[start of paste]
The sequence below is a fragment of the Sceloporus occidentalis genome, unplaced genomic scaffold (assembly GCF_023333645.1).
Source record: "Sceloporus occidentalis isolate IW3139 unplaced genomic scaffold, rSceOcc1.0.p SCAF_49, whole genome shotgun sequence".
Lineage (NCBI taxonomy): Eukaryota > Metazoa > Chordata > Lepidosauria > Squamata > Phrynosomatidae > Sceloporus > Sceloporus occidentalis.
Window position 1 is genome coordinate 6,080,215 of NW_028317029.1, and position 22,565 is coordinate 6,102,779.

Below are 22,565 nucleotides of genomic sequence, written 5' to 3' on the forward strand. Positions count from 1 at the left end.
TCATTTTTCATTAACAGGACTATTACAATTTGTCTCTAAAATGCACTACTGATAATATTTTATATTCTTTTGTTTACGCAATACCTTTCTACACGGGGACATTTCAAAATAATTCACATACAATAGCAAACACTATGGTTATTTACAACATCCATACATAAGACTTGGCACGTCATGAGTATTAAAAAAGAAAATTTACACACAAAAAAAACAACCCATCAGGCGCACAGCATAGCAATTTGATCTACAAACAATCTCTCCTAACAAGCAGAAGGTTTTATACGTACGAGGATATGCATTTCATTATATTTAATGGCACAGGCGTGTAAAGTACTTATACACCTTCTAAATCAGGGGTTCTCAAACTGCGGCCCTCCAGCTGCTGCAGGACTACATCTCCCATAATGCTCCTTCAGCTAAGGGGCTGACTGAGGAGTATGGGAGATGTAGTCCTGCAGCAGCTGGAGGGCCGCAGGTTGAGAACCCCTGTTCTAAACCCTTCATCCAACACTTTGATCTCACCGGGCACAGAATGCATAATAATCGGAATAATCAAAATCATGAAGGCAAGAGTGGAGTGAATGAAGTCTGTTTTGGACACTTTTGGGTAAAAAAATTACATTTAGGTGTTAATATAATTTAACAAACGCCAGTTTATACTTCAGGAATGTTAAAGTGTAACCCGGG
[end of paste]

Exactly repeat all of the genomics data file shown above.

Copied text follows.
The sequence below is a fragment of the Sceloporus occidentalis genome, unplaced genomic scaffold (assembly GCF_023333645.1).
Source record: "Sceloporus occidentalis isolate IW3139 unplaced genomic scaffold, rSceOcc1.0.p SCAF_49, whole genome shotgun sequence".
Lineage (NCBI taxonomy): Eukaryota > Metazoa > Chordata > Lepidosauria > Squamata > Phrynosomatidae > Sceloporus > Sceloporus occidentalis.
Window position 1 is genome coordinate 6,080,215 of NW_028317029.1, and position 22,565 is coordinate 6,102,779.

Below are 22,565 nucleotides of genomic sequence, written 5' to 3' on the forward strand. Positions count from 1 at the left end.
TCATTTTTCATTAACAGGACTATTACAATTTGTCTCTAAAATGCACTACTGATAATATTTTATATTCTTTTGTTTACGCAATACCTTTCTACACGGGGACATTTCAAAATAATTCACATACAATAGCAAACACTATGGTTATTTACAACATCCATACATAAGACTTGGCACGTCATGAGTATTAAAAAAGAAAATTTACACACAAAAAAAACAACCCATCAGGCGCACAGCATAGCAATTTGATCTACAAACAATCTCTCCTAACAAGCAGAAGGTTTTATACGTACGAGGATATGCATTTCATTATATTTAATGGCACAGGCGTGTAAAGTACTTATACACCTTCTAAATCAGGGGTTCTCAAACTGCGGCCCTCCAGCTGCTGCAGGACTACATCTCCCATAATGCTCCTTCAGCTAAGGGGCTGACTGAGGAGTATGGGAGATGTAGTCCTGCAGCAGCTGGAGGGCCGCAGGTTGAGAACCCCTGTTCTAAACCCTTCATCCAACACTTTGATCTCACCGGGCACAGAATGCATAATAATCGGAATAATCAAAATCATGAAGGCAAGAGTGGAGTGAATGAAGTCTGTTTTGGACACTTTTGGGTAAAAAAATTACATTTAGGTGTTAATATAATTTAACAAACGCCAGTTTATACTTCAGGAATGTTAAAGTGTAACCCGGG